As we reduce the overall jail population, the proportion of people with mental health issues becomes larger. In FY 2010, people with mental illness were only 29% of the NYC jail population; today they represent 38% of the overall jail population. Approximately 7% of the jail population is made up of individuals with serious mental illness. Many have only low level offenses on their record, and do not pose any serious threat to public safety.
Nationally, and in New York City and State, beds in mental health facilities have decreased as the number and percentage of those incarcerated with mental illness has increased: we have replaced one set of institutions with another, and chosen to rely on institutions set up to punish people desperately in need of treatment. To do so is a losing proposition on all fronts: it does terrible damage to those incarcerated, hurts families and communities, and causes massive harm to society financially and socially. Overreliance on incarceration has a particularly damaging impact on mentally ill youth, who pose a higher risk for suicide, and often have experienced physical, sexual, and emotional abuse; substance abuse; and mental disorders prior to incarceration.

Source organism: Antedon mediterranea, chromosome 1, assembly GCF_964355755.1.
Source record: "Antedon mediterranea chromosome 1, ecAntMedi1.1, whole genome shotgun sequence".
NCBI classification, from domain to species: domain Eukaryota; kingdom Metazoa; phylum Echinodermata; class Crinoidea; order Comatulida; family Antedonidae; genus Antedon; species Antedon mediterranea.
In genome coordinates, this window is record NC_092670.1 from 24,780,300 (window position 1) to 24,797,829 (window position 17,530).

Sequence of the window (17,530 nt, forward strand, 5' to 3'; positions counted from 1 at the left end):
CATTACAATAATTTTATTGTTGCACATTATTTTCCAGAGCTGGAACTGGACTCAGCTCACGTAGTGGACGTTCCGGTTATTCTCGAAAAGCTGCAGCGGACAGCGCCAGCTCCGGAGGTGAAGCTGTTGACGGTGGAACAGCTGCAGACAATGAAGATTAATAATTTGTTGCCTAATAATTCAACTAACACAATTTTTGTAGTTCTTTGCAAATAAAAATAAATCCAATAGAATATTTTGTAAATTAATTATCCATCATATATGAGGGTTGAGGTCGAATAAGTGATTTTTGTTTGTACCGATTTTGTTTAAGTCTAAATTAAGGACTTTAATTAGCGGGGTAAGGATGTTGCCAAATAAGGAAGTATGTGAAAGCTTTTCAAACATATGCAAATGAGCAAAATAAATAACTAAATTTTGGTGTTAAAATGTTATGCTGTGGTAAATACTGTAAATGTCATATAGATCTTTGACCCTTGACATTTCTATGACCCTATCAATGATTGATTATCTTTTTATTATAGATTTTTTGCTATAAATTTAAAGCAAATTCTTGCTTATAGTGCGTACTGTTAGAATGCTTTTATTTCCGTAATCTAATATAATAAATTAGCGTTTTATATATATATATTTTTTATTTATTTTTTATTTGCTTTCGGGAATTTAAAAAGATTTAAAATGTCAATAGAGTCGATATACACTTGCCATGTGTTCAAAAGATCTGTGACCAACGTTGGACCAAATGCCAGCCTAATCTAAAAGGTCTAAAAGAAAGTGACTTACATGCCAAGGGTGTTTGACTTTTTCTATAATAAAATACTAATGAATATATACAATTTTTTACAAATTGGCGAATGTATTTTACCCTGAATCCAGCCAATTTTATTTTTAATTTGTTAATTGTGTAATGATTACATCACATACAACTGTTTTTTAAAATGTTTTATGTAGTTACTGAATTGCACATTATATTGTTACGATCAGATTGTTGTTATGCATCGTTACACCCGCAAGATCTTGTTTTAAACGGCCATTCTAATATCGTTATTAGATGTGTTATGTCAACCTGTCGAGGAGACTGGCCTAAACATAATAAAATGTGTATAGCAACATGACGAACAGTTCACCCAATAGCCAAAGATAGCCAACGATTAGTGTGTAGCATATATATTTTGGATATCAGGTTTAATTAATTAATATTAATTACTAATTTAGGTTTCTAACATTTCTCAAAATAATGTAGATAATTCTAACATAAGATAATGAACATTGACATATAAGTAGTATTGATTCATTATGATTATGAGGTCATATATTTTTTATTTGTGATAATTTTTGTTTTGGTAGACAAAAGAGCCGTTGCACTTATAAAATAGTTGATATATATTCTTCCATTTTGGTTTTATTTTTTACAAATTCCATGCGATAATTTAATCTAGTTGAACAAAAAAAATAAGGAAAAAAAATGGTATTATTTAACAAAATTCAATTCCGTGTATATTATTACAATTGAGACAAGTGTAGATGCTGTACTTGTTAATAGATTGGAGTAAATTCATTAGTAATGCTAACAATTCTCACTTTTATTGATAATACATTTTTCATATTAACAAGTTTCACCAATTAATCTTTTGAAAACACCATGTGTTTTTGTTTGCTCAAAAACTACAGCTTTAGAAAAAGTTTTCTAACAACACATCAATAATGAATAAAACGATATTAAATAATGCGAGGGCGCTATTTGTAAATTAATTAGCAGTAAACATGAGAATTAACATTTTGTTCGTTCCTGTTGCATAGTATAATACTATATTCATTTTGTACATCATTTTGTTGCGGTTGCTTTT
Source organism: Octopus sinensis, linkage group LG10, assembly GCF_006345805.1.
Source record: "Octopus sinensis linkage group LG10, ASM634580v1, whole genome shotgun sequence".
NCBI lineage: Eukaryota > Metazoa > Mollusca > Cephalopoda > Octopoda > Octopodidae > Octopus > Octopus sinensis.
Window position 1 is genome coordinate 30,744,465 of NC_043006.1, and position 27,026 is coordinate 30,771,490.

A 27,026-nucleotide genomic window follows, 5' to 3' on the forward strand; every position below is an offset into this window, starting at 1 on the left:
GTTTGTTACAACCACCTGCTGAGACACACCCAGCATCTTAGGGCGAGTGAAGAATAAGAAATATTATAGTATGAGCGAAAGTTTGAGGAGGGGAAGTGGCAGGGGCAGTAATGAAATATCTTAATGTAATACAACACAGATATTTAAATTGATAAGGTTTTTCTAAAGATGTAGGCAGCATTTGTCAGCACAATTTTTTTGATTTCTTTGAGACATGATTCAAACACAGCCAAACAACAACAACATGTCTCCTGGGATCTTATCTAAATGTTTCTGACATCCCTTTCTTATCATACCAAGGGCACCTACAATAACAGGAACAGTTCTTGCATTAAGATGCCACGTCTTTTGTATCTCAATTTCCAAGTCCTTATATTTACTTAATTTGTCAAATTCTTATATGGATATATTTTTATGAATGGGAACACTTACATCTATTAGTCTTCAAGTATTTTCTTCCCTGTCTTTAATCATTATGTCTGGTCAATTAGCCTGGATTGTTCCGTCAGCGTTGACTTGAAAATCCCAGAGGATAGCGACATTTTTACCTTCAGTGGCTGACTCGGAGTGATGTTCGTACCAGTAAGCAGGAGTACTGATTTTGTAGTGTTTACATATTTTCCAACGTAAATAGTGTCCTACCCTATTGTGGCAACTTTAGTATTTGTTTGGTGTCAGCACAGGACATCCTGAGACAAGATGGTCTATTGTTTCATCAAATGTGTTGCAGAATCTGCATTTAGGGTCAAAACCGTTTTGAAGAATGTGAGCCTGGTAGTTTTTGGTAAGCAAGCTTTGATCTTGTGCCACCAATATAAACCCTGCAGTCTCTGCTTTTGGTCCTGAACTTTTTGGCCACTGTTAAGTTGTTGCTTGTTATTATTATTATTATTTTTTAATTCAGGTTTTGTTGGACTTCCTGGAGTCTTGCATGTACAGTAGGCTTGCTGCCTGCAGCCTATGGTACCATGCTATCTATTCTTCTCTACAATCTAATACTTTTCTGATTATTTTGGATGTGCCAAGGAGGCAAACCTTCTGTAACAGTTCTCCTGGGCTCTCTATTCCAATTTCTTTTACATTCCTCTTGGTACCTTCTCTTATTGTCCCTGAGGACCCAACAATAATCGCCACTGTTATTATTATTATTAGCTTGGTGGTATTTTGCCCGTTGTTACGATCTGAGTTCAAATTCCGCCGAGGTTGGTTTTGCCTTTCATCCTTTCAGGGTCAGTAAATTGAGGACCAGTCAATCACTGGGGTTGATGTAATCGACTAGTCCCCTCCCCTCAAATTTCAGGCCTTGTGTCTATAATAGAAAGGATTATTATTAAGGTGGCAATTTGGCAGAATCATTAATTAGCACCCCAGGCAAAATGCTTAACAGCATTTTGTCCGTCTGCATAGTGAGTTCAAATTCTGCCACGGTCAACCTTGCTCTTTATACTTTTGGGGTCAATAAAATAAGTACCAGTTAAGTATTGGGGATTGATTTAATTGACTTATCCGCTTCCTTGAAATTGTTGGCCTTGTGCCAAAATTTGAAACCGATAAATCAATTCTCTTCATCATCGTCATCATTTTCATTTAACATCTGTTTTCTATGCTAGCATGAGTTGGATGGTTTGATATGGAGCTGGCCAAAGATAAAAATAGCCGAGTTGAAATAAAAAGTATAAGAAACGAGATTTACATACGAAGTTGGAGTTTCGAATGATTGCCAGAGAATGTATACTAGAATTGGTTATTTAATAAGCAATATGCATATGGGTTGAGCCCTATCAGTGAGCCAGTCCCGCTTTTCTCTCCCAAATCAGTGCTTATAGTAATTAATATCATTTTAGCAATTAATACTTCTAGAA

At The Fortune Society, we developed the Better Living Center (BLC) to provide culturally competent mental health treatment at a service center that offers a full array of holistic reentry services. We have found that integrating mental health services with other services reduces stigma in a population often resistant to treatment, and has created a culture where clients openly talk about going to therapy, and support each other in doing so.